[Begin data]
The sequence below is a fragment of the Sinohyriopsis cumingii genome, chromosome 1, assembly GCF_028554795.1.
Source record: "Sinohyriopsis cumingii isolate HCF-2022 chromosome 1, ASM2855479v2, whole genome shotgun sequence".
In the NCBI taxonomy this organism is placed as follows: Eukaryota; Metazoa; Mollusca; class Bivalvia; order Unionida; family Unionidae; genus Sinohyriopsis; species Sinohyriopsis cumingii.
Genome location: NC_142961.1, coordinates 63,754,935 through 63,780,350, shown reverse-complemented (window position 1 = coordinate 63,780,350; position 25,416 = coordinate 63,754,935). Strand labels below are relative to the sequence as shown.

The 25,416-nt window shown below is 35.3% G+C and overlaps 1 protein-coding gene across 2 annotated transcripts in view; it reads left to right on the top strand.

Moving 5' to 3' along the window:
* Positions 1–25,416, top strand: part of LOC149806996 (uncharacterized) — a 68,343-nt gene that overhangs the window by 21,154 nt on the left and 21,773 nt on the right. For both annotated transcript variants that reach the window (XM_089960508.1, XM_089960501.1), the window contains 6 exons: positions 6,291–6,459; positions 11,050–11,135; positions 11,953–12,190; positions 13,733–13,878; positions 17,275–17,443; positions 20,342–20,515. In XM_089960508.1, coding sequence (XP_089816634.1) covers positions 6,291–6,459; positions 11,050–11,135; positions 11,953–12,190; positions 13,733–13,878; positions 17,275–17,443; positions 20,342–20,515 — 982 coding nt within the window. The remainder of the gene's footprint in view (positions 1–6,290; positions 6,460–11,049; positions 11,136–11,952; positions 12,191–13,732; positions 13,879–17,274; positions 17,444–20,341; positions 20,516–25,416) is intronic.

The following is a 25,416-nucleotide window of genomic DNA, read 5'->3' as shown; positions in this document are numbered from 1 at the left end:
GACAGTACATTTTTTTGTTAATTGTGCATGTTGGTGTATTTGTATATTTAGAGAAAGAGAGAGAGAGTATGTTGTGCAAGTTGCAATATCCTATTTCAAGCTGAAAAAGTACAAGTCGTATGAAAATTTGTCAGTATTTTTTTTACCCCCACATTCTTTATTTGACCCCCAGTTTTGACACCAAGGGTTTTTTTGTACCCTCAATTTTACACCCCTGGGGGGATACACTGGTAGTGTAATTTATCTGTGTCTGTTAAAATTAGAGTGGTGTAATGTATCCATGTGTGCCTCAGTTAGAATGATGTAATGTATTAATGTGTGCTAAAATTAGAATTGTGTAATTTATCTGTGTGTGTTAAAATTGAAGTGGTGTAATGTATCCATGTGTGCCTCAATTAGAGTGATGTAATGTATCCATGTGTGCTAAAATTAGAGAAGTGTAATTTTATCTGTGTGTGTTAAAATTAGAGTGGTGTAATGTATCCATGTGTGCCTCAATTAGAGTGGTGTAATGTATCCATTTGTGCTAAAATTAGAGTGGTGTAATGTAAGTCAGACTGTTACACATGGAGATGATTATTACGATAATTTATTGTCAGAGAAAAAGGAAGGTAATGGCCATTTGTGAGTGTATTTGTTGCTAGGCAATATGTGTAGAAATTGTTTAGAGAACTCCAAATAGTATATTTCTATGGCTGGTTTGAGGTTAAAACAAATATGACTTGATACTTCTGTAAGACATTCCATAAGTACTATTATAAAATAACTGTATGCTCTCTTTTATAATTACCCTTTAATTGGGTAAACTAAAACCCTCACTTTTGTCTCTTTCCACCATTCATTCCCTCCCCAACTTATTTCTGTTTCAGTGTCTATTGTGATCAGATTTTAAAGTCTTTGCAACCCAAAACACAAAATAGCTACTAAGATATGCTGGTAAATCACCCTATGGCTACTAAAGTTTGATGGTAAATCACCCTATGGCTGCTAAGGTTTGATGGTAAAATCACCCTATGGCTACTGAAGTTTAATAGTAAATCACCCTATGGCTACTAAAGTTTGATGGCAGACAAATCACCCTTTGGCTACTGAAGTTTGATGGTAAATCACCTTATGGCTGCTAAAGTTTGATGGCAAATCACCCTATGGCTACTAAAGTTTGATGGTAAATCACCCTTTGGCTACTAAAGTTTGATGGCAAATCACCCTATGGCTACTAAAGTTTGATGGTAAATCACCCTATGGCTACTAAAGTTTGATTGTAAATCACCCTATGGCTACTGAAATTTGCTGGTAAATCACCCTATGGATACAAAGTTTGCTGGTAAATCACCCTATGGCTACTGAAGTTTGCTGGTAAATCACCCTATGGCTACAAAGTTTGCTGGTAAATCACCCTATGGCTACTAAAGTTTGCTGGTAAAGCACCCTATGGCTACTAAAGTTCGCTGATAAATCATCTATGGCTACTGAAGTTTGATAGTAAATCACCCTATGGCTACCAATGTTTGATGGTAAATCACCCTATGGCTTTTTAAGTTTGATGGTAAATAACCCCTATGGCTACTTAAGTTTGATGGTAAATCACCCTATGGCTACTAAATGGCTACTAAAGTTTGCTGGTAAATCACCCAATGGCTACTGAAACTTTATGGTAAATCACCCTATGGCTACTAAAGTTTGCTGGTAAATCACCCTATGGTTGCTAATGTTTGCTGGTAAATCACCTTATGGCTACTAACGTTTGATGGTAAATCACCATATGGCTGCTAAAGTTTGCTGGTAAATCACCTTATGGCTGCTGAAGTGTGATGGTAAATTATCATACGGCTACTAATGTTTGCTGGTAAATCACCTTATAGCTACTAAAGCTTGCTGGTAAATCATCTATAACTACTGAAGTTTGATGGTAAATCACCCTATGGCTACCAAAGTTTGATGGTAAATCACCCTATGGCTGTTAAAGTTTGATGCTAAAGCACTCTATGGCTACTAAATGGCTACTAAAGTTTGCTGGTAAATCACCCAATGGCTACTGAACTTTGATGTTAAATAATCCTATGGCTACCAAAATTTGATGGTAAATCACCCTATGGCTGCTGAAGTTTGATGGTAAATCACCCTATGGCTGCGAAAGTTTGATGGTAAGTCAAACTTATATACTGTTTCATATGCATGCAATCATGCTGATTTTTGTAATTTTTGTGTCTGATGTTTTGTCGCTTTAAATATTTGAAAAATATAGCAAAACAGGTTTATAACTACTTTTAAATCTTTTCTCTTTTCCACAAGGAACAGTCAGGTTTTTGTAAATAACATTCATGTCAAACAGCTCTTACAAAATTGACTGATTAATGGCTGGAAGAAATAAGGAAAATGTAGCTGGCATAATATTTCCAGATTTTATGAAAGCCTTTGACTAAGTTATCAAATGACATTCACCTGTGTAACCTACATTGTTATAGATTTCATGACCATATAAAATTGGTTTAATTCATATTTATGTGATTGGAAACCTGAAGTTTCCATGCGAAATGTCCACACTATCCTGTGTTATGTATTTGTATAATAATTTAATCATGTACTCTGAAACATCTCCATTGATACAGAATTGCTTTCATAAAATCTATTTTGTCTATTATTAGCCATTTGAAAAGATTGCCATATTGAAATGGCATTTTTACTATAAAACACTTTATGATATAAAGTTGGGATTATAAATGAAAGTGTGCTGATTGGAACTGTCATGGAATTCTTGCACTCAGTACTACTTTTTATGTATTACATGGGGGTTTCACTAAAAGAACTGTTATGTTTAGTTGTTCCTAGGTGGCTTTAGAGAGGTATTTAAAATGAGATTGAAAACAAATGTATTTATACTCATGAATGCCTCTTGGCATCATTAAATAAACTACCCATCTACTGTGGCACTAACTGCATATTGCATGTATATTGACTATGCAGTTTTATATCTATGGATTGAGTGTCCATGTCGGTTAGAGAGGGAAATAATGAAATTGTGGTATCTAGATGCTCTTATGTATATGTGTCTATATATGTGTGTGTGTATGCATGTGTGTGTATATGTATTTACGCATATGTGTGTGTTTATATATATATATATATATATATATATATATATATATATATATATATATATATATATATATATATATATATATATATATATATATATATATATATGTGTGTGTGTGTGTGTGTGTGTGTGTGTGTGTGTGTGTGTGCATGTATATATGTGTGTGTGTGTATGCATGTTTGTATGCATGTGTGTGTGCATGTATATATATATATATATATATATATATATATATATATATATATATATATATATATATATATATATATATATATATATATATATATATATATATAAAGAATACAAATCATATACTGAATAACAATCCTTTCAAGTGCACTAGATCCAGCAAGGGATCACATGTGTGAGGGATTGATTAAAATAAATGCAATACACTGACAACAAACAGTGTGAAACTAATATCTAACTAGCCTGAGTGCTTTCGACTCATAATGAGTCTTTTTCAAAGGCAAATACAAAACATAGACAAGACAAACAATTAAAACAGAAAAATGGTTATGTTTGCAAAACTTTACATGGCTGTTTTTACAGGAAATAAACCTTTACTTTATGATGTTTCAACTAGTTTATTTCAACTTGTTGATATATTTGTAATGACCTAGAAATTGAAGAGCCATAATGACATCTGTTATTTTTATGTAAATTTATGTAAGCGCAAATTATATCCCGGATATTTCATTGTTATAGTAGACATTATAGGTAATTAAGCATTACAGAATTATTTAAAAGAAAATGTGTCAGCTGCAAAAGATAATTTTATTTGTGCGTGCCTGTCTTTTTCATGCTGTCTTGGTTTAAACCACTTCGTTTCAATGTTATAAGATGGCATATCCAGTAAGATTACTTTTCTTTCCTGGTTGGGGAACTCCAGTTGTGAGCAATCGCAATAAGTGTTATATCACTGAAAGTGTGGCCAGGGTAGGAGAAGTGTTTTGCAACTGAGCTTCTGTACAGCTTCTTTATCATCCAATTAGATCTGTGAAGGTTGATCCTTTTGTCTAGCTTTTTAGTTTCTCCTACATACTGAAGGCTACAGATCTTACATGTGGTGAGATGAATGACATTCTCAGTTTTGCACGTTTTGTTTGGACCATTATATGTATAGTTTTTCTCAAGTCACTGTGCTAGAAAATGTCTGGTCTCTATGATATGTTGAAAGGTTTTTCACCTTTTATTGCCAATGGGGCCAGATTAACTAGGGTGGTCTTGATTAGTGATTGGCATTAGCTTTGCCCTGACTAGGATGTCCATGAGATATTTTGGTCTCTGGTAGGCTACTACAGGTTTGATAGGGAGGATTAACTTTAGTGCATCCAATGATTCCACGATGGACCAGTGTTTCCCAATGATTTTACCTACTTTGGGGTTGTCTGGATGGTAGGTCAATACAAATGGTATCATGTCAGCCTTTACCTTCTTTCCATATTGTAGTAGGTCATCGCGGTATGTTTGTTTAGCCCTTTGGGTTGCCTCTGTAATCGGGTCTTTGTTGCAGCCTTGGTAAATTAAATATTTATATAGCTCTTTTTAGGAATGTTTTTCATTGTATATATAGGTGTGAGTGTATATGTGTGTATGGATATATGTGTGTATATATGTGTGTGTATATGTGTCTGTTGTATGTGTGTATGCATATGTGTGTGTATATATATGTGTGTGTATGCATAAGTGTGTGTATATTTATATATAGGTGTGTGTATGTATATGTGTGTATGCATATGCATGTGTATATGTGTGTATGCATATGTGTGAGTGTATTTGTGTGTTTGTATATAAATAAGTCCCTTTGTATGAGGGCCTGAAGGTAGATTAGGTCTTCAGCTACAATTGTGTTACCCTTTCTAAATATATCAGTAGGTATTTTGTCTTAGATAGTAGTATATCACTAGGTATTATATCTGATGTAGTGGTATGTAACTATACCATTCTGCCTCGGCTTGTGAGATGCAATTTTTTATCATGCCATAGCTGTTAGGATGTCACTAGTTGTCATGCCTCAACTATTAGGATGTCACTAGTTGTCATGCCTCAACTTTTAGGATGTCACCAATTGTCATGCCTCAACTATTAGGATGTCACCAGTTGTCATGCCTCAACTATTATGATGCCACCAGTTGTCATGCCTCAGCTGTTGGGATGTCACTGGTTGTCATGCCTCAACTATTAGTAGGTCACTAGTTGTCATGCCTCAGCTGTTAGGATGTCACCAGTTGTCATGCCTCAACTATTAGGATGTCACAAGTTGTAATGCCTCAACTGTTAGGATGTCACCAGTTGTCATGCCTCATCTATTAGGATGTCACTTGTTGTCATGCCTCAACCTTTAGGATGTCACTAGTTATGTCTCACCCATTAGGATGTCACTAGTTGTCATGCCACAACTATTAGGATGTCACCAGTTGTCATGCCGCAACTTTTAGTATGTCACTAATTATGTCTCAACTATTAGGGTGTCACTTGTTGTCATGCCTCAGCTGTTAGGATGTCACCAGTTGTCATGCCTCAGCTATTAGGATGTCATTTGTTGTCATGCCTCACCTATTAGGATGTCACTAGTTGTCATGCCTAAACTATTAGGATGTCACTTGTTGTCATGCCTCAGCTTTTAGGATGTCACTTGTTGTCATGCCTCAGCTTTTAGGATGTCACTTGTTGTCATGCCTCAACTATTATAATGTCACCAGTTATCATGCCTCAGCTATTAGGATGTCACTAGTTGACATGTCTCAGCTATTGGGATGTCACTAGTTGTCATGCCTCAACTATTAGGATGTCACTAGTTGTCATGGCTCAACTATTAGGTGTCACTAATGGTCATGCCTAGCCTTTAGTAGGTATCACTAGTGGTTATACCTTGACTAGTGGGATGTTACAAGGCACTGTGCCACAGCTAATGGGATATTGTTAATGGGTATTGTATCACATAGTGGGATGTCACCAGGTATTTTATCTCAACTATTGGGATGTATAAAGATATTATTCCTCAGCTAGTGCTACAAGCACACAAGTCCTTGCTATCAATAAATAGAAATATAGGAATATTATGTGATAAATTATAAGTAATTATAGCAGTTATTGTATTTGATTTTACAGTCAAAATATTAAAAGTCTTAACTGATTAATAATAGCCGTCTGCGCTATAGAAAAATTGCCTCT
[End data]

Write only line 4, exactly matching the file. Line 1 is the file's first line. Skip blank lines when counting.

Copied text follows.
Genome location: NC_142961.1, coordinates 63,754,935 through 63,780,350, shown reverse-complemented (window position 1 = coordinate 63,780,350; position 25,416 = coordinate 63,754,935). Strand labels below are relative to the sequence as shown.